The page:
Treasury secretary Henry Rotich poses outside the National Treasury when going to read the budget statement. Photo courtesy of

Treasury secretary Henry Rotich poses outside the National Treasury when going to read the budget statement. Photo courtesy of

By George Githinji

The government came up with an ambitious budget in the 2015/16 financial year of sh2.234 trillion to finance its programmes and activities.

Of the two trillion shillings, sh784.2 billion will finance the recurrent expenditure of government ministries whereas sh721.3 billion will be used on capital expenditure, also known as the development expenditure.

The government will also spend sh287 billion for county transfers (money allocated to county governments from the national government), sh27.3 billion as parliamentary allocation and sh7.2 billion for the Judiciary. Sh441.5 billion will go towards the Consolidated Fund Services (CFS).

The Consolidated Fund (Article 206) is a constitutionally established fund where all money raised or received by or on behalf of the national government is allocated, other than the money that is excluded from the fund by an Act of Parliament or retained under an Act of Parliament by a state organ to finance its costs.

Key priority areas for 2015/2016

The theme for this year’s budget is “Enhancing economic transformation for a shared prosperity.”

The key priority areas that the government has identified to spend money on in 2015/16 are security, education, and health, social safety nets, infrastructure, agriculture, tourism, county governments and the Constituency Development Fund (CDF).

The government will invest Ksh241.8 billion in security for the military, police and prisons service. In education, it has allocated sh336.3 billion for programmes that include free primary and secondary education, the school feeding programme, tertiary education, the Teachers Service Commission and the laptop programme.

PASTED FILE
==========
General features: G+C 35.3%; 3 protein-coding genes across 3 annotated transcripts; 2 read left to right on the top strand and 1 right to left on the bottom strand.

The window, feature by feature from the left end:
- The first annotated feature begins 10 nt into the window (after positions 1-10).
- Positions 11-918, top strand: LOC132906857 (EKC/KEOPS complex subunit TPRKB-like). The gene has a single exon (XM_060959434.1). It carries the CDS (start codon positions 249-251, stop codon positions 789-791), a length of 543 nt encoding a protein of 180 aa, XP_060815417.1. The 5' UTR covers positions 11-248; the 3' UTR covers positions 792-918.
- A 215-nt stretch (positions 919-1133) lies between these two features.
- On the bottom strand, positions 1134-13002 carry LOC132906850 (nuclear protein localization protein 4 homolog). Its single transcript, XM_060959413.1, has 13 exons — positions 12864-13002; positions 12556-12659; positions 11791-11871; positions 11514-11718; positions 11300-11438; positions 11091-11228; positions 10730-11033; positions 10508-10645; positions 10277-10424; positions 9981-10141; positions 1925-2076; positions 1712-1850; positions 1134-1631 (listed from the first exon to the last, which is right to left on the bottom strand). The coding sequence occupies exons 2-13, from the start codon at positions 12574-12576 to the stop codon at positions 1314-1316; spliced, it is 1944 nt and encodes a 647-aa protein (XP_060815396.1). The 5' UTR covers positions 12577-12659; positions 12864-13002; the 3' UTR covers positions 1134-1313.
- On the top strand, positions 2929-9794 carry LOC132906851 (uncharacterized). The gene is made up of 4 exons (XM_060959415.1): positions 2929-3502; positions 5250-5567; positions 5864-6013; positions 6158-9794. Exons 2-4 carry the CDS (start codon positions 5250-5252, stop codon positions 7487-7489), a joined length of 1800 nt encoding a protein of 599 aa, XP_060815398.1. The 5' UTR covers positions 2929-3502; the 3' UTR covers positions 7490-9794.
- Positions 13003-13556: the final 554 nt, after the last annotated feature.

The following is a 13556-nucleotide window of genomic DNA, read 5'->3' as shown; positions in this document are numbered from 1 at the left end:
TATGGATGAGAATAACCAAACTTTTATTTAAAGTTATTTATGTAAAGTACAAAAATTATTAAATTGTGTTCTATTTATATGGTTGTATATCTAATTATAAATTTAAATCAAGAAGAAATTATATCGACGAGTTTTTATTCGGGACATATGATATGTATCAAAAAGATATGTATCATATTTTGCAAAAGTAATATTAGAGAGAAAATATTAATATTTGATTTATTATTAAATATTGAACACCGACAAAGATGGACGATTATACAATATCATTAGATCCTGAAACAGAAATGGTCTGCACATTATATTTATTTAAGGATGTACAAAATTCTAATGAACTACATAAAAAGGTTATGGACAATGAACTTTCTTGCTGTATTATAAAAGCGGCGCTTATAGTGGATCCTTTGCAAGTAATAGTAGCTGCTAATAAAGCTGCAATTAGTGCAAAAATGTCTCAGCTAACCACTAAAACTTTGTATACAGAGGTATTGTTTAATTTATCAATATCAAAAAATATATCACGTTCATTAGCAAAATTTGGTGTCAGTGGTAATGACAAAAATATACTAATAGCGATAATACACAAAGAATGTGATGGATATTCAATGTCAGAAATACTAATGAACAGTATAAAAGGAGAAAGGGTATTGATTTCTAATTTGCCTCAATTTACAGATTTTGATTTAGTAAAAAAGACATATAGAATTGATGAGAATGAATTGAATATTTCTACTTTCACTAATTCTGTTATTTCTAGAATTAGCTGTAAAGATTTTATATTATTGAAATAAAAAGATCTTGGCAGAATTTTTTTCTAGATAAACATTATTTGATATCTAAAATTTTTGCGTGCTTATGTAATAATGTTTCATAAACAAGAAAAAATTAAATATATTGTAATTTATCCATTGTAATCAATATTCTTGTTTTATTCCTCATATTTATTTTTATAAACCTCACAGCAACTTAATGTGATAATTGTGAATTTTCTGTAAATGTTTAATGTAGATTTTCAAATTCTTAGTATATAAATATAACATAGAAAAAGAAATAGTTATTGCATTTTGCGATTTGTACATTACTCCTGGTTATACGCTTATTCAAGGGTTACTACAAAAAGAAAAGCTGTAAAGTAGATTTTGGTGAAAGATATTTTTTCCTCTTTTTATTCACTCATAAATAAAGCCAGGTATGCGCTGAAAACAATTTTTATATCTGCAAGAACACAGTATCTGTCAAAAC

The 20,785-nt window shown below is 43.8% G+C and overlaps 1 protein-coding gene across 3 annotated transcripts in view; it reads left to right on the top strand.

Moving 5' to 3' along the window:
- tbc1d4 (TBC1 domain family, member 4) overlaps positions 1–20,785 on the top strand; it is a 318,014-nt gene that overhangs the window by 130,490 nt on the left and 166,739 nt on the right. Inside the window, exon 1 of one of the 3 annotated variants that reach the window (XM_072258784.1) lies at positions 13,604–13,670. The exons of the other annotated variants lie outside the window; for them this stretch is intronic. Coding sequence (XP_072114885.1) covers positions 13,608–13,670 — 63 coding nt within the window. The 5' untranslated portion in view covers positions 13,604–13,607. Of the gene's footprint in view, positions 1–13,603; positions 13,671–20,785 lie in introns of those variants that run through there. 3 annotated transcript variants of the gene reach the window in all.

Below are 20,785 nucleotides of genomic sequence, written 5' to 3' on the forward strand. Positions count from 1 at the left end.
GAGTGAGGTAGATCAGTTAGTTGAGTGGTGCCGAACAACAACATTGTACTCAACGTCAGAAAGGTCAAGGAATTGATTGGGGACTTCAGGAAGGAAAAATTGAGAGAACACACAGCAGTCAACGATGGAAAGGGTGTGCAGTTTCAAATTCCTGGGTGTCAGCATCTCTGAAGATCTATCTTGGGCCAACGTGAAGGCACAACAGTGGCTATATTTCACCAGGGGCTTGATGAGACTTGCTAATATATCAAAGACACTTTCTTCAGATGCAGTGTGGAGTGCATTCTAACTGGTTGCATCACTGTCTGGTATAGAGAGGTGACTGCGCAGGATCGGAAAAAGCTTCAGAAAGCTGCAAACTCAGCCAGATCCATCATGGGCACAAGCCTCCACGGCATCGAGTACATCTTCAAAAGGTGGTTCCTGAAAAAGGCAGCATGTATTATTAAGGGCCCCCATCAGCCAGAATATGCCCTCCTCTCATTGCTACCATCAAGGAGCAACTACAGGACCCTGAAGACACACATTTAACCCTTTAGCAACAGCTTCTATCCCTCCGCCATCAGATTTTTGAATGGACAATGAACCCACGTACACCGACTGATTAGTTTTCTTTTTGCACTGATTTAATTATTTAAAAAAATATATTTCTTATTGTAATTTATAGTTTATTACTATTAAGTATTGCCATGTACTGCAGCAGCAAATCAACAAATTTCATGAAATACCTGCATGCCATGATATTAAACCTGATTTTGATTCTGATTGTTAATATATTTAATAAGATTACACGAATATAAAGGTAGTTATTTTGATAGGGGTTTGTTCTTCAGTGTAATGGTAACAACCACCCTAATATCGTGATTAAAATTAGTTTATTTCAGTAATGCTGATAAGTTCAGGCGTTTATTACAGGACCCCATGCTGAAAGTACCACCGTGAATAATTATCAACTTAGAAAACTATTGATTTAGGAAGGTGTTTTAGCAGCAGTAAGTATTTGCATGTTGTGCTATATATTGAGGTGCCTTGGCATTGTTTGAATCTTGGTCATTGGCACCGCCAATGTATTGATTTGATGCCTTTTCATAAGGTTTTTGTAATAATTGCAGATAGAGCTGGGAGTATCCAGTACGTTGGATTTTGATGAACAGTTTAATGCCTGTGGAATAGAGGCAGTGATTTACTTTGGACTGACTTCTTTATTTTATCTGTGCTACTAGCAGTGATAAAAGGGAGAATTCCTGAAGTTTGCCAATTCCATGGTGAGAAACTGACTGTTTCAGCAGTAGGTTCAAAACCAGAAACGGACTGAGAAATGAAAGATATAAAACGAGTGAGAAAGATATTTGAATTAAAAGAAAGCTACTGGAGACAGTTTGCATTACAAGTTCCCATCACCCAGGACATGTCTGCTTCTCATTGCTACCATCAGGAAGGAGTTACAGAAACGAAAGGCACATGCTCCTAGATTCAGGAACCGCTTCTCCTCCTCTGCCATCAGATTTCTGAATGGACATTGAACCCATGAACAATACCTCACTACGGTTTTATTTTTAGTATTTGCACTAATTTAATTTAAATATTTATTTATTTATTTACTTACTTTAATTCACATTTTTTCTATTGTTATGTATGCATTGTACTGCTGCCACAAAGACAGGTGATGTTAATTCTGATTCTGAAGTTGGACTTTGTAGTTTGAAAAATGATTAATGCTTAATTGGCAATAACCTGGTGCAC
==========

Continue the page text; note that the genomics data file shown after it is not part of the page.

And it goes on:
It also allocates sh59.2 billion for preventive and curative health that includes free maternity health and leasing of medical equipment. Under social safety nets, the government intends to spend sh31.5 billion on social protection, culture and recreation services.

The government intends to spend sh404.7 billion on infrastructure as an area of priority. The programmes under this sector include energy, roads, the Standard Gauge Railway (SGR) and airports. To develop agriculture, it has allocated sh79.7 billion for the ongoing irrigation projects, launch of fisheries and livestock development.

The tourism sector gets sh5.2 billion for tourism recovery and sh287 billion is set aside as the shareable revenue for all the 47 county governments, that is divided equitably among them. In addition, sh35.2 billion is set aside as the Constituency Development Fund (CDF) shareable to all the 290 constituencies equitably.

Overall Budget Financing

To finance its sh2.234 trillion budget for the financial year 2015/16, the government expects to collect sh1.358 trillion in the same financial year. The sources of the local revenue are sh310.3 billion in Value Added Tax (V.A.T), sh142.1 billion in excise duty, sh82.2 billion in import duty, sh103.1 billion from ministerial and departmental fees, sh97 billion from other sources. The bulk of the local revenue will come from income tax, which amounts to sh623.2 billion.

In addition, the government projects to receive sh73.4 billion in form of grants, sh283.7 billion in foreign borrowing and sh222.5 billion in domestic borrowing. The government has a domestic debt roll over of sh174.9 billion and it expects to receive sh121.5 billion from other sources.

The writer George Githinji comments on political issues in Kenya – blogs at Politics Kenya